We were fortunate to have our local rep as a sponsor this year – we can’t say enough good things about Frank! He came out several times to just help out, and we enjoyed many meals together. It’s such a special experience to build community with folks who also happen to be sponsors, and to avoid the transactional nature of most sponsorships. We are truly grateful. We also highly recommend BCS walk-behind tractors – we had the fortune to use one in preparation for the gardening workshops and loved it. We also enjoyed the lightweight Echo chainsaw models and the Bearcat wood chipper that we were able to test out! 


7. New Society Publishers

One of our sponsors, New Society Publishers has a plethora of publications to help you along your urban or rural homesteading journey. For our Grow Gift Guide, here are a selection of our favourites. Note that the festival receives a percentage of sales for books sold via these links. Thank you for supporting this grassroots event!


The Market Gardener

A Successful Grower’s Handbook for Small-Scale Organic Farming by Jean-Martin Fortier

Inspired by the French intensive tradition of maraichage and by iconic American vegetable grower Eliot Coleman, author and farmer Jean-Martin shows by example how to start a market garden and make it both very productive and profitable. Making a living wage farming without big capital outlay or acreages may be closer than you think.


The Food Forest Handbook

Design and Manage a Home-Scale Perennial Polyculture Garden by Darrell Frey & Michelle Czolba

This timely book makes the concept of food forests accessible to everyone. Focusing on the potential of perennial polyculture to enhance local food systems, The Food Forest Handbook shows the reader how to mix and match plants in unique combinations to establish bountiful landscapes and create genuine self-reliance in years to come.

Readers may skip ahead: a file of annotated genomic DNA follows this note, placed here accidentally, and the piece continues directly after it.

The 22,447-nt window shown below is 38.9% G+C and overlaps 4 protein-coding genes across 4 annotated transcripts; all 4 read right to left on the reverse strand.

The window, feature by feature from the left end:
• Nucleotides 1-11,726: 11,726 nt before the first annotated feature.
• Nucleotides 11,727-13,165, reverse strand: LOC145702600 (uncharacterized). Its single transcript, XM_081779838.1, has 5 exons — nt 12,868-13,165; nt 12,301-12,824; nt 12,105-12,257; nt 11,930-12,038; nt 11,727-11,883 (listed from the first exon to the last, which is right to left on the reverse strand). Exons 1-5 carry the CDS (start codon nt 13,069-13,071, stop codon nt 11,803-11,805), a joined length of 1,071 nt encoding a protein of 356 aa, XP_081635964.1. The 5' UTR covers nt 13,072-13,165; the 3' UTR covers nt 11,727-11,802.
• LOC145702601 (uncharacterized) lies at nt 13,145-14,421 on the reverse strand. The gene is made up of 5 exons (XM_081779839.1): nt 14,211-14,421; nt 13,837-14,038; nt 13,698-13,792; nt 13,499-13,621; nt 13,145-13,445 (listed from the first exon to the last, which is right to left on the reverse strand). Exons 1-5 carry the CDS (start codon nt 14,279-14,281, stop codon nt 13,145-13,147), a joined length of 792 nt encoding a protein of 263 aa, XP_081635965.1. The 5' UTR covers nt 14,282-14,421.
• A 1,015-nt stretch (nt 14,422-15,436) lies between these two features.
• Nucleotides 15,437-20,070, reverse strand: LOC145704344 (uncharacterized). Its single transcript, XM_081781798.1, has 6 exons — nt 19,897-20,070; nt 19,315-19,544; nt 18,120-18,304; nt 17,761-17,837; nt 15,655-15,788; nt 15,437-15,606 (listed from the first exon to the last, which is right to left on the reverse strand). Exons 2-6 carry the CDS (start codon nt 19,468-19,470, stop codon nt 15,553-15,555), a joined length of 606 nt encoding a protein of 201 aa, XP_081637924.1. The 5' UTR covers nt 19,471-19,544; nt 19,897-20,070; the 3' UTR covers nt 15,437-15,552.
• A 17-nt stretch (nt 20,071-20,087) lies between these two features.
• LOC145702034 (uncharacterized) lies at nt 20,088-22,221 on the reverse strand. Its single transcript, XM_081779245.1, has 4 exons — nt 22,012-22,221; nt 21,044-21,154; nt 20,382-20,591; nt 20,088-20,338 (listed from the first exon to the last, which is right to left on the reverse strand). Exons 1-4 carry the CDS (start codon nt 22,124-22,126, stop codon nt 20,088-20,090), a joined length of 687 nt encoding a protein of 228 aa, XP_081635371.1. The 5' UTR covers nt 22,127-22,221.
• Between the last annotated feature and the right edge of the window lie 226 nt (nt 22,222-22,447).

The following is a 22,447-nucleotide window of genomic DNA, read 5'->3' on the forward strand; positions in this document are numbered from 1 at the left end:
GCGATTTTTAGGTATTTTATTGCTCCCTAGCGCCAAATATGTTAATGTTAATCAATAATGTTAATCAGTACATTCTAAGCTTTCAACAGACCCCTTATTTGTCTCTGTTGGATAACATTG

Soil Sisters

A Toolkit for Women Farmers by Lisa Kivirist

Soil Sisters also contains case studies, inspirational ideas and savvy advice nuggets from over 100 successful women farmers and advocates. Targeted specifically to members of the fastest-growing demographic in local agriculture, this highly readable guide is practical and pragmatic “Chick Lit” for today’s food scene.

8. DIY Homesteader Fest General Store

Support your favourite little fest on the prairies by gifting some goods from the fest shop this season! We’ve got cheery locally-sewn bandanas that were screen printed by Martha Street Studio, canvas prints of the fest design screen-printed right at the fest, buttons, blank notebooks, manifesto prints and more! Head to the general store to learn more.

9. Grassroots Grants

Something we have put a lot of thought and research into is how to find a balance between putting on a high quality event and making the event accessible to people with lower incomes.  As we are still not a profitable event, it’s hard to find ways to do so! We’ve been working so hard on structuring some sliding scale ideas, and continue to work hard to make the fest work for as many people as possible. We want to extend an opportunity to you to work with us to help more people access this important experience and information. If you’d like to donate your coffee this week to our Grassroots Grants program, we’d be thrilled. As the fund grows, we’ll make regular posts on how it’s doing! It’s been slow growing and so far we are at $100. Thanks to those who have already contributed! It’s really one of those gifts that keeps on giving, as each person who attends the festival cultivates knowledge to share with their friends and family, and builds a network of supportive community!